Earlier this month, in Schweitzer v. Comenity Bank, the Eleventh Circuit held that a consumer can partially revoke consent to be called under the Telephone Consumer Protection Act (TCPA), This decision will only further complicate the already complex and treacherous net of liability cast by that statute.

Emily Schweitzer listed her cell phone number when applying for a credit card with Comenity Bank and subsequently failed to make timely payments. In attempting to collect on the outstanding balance, Comenity allegedly made hundreds of autodialed calls to Schweitzer’s cell phone. Key here, Schweitzer answered at least two of the calls. The first time she allegedly stated “And, if you guys cannot call me, like, in the morning and during the work day, because I’m working, and I can’t really be talking about these things while I’m at work.”  During the second call, Schweitzer asked “Can you just please stop calling? I’d appreciate that, thank you very much.” According to the lawsuit, Comenity did not stop calling after the first request but did after the second.

Schweitzer sued, arguing revocation of consent, but the trial court sided with Comenity by finding the first attempt to revoke insufficient. The Eleventh Circuit disagreed. In holding partial revocation is effective under the TCPA, the court noted that common law permits limitations on consent (as do other areas of law like consenting to some but not all searches). According to the court, if a customer could provide limited consent, it follows that a customer could make a limited revocation. The remainder of the decision addressed the partial revocation from the first call Schweitzer answered, ultimately determining that a reasonable juror could conclude that it operated as an effective revocation of consent to be called, at least during certain times.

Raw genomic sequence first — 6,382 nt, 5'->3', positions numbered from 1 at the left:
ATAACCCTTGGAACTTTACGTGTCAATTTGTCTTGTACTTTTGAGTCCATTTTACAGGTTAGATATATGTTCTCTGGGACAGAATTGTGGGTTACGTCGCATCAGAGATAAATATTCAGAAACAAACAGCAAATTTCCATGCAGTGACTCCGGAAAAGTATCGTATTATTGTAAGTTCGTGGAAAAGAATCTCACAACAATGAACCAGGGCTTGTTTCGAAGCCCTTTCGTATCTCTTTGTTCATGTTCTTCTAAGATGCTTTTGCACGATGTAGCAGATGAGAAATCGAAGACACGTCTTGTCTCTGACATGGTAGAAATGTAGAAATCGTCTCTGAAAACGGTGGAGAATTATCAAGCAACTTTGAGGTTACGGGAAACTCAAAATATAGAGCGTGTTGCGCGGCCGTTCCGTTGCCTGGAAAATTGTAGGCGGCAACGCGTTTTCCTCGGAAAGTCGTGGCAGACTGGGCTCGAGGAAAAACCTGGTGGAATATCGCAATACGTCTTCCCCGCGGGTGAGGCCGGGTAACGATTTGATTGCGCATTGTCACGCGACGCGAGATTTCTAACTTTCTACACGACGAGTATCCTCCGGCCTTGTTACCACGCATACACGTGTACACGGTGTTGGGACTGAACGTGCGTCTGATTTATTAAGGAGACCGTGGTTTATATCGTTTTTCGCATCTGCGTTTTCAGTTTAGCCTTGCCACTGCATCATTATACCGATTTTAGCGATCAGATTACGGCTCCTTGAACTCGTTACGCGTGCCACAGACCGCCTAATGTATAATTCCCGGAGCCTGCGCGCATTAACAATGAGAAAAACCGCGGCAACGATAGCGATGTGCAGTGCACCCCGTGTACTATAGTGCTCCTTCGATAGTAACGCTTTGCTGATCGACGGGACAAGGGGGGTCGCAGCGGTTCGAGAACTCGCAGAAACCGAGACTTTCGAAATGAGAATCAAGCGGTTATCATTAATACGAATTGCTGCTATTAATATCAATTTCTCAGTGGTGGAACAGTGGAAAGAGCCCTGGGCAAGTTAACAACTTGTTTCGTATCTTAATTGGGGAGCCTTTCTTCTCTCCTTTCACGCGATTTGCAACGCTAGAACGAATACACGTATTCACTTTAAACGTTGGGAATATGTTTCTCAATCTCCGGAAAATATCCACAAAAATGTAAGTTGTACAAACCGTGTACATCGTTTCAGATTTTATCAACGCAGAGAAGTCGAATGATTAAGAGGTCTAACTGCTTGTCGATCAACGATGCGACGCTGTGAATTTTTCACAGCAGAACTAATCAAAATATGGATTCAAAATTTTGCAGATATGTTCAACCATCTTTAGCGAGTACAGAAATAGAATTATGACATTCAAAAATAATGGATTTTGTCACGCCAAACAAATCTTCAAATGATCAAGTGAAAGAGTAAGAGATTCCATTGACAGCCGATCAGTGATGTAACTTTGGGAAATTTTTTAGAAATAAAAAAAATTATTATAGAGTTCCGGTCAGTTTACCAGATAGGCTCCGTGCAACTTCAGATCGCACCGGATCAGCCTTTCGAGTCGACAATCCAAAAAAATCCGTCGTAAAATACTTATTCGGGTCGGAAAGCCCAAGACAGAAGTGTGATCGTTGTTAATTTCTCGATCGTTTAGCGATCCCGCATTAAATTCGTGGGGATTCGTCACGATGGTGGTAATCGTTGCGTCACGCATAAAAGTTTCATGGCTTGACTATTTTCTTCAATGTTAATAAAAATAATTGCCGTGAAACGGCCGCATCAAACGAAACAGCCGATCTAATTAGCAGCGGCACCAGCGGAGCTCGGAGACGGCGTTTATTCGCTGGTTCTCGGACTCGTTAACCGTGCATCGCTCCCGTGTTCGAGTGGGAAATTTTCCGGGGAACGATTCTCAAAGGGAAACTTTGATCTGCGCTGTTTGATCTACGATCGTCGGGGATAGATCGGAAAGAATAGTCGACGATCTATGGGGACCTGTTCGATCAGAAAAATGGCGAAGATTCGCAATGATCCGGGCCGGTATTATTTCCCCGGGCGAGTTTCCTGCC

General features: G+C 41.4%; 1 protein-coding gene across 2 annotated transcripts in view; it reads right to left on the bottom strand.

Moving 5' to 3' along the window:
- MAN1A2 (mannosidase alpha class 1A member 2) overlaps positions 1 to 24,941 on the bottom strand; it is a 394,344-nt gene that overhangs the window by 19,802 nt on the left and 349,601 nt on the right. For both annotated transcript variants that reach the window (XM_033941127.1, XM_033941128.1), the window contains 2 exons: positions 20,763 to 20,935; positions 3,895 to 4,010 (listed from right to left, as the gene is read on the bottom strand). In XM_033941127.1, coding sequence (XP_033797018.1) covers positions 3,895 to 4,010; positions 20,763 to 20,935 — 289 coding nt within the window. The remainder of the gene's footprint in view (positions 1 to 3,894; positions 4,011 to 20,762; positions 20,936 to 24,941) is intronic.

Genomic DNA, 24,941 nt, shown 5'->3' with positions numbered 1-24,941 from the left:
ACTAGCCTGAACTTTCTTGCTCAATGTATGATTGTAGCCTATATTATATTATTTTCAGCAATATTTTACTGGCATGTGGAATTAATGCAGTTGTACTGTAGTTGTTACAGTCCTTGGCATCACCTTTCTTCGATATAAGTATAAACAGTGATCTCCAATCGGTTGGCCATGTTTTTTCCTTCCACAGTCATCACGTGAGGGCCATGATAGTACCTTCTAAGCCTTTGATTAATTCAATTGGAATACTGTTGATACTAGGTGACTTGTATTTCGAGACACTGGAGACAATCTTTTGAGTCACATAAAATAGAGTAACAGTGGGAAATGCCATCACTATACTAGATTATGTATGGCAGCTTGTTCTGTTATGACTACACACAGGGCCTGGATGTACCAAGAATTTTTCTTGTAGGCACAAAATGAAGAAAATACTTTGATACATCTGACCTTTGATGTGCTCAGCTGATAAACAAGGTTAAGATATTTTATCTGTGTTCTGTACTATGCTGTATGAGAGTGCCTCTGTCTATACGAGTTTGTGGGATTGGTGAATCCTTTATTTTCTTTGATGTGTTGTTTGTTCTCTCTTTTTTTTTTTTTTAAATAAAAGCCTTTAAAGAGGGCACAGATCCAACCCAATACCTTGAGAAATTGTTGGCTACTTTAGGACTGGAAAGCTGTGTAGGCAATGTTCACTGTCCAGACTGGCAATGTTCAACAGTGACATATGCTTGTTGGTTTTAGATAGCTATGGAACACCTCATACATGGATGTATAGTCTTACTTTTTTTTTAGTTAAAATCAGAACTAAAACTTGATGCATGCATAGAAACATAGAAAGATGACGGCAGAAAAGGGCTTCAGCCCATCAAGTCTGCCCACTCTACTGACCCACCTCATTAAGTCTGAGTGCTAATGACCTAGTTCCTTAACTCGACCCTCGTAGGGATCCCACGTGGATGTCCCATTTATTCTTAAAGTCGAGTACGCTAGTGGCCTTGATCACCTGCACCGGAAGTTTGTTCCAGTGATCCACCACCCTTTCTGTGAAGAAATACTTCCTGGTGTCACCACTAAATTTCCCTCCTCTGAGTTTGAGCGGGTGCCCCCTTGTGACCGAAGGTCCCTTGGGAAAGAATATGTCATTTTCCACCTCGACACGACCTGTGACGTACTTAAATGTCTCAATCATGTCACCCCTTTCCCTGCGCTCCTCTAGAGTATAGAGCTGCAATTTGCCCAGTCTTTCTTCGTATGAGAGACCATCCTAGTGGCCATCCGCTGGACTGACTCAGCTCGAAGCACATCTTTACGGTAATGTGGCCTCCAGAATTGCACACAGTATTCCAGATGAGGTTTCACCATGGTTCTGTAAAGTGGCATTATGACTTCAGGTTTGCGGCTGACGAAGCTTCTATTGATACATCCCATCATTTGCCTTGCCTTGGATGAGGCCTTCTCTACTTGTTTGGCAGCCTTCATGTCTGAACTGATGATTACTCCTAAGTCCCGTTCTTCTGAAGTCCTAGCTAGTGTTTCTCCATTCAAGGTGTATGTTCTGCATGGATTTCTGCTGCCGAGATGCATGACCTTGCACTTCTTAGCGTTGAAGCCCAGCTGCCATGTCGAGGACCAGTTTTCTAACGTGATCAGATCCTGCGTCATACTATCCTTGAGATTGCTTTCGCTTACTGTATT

Outside of the holding itself, business should take away a number of lessons from Schweitzer. First, the need for responsive feedback loops capturing the revocation of consent and any limitations on such revocation cannot be overstated. Revocation is not binary, and businesses must be sure to capture qualitative data on revocation. Importantly the Schweitzer court acknowledged the “logistical and technical challenges” its opinion “may” create, but suggested acceptable alternatives could be “sophisticated software” or ceasing all calls to customers who partially revoke. Second, the Eleventh Circuit kept alive the possibility that contractual consent, once given, may not be revoked unilaterally. Though Schweitzer did not cite to the Second Circuit’s landmark Reyes v. Lincoln Automotive Financial Services decision regarding revocation of contractual consent, it did note that “absent a contractual restriction to the contrary, the TCPA allows a consumer to orally revoke her consent to receive automated calls.” Third, consent already provides hurdles to class certification by creating an individualized question for called parties. Permitting partial revocation of consent opens up and even more nuanced inquiry into whether consent existed for each putative class